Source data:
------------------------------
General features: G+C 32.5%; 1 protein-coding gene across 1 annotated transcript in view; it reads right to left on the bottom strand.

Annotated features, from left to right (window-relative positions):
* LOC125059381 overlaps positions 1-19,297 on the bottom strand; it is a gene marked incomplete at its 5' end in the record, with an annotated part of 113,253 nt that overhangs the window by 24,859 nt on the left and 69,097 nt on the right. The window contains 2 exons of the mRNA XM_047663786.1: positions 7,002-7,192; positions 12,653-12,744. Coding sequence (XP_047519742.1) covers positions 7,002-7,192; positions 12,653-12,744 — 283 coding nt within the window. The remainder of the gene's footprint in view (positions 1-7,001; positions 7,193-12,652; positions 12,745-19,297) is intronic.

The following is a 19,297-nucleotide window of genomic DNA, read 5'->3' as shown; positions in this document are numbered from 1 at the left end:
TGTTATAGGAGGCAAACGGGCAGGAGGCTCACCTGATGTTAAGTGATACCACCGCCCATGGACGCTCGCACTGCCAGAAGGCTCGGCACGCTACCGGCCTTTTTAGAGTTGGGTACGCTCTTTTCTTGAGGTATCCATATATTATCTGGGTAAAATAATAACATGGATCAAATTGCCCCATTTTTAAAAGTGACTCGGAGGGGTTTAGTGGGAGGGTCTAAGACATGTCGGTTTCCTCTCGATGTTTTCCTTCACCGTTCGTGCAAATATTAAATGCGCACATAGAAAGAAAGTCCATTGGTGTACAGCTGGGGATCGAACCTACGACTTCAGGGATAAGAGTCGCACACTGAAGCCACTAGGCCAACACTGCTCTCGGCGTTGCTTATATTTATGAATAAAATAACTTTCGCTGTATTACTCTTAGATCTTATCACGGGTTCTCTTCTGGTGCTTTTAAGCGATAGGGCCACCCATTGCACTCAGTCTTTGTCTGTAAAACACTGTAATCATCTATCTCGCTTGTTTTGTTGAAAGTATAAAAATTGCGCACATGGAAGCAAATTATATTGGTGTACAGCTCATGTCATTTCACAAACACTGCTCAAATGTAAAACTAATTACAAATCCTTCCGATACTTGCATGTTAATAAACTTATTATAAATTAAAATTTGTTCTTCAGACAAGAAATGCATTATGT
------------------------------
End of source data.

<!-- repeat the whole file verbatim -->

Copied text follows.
General features: G+C 32.5%; 1 protein-coding gene across 1 annotated transcript in view; it reads right to left on the bottom strand.

Annotated features, from left to right (window-relative positions):
* LOC125059381 overlaps positions 1-19,297 on the bottom strand; it is a gene marked incomplete at its 5' end in the record, with an annotated part of 113,253 nt that overhangs the window by 24,859 nt on the left and 69,097 nt on the right. The window contains 2 exons of the mRNA XM_047663786.1: positions 7,002-7,192; positions 12,653-12,744. Coding sequence (XP_047519742.1) covers positions 7,002-7,192; positions 12,653-12,744 — 283 coding nt within the window. The remainder of the gene's footprint in view (positions 1-7,001; positions 7,193-12,652; positions 12,745-19,297) is intronic.

The following is a 19,297-nucleotide window of genomic DNA, read 5'->3' as shown; positions in this document are numbered from 1 at the left end:
TGTTATAGGAGGCAAACGGGCAGGAGGCTCACCTGATGTTAAGTGATACCACCGCCCATGGACGCTCGCACTGCCAGAAGGCTCGGCACGCTACCGGCCTTTTTAGAGTTGGGTACGCTCTTTTCTTGAGGTATCCATATATTATCTGGGTAAAATAATAACATGGATCAAATTGCCCCATTTTTAAAAGTGACTCGGAGGGGTTTAGTGGGAGGGTCTAAGACATGTCGGTTTCCTCTCGATGTTTTCCTTCACCGTTCGTGCAAATATTAAATGCGCACATAGAAAGAAAGTCCATTGGTGTACAGCTGGGGATCGAACCTACGACTTCAGGGATAAGAGTCGCACACTGAAGCCACTAGGCCAACACTGCTCTCGGCGTTGCTTATATTTATGAATAAAATAACTTTCGCTGTATTACTCTTAGATCTTATCACGGGTTCTCTTCTGGTGCTTTTAAGCGATAGGGCCACCCATTGCACTCAGTCTTTGTCTGTAAAACACTGTAATCATCTATCTCGCTTGTTTTGTTGAAAGTATAAAAATTGCGCACATGGAAGCAAATTATATTGGTGTACAGCTCATGTCATTTCACAAACACTGCTCAAATGTAAAACTAATTACAAATCCTTCCGATACTTGCATGTTAATAAACTTATTATAAATTAAAATTTGTTCTTCAGACAAGAAATGCATTATGT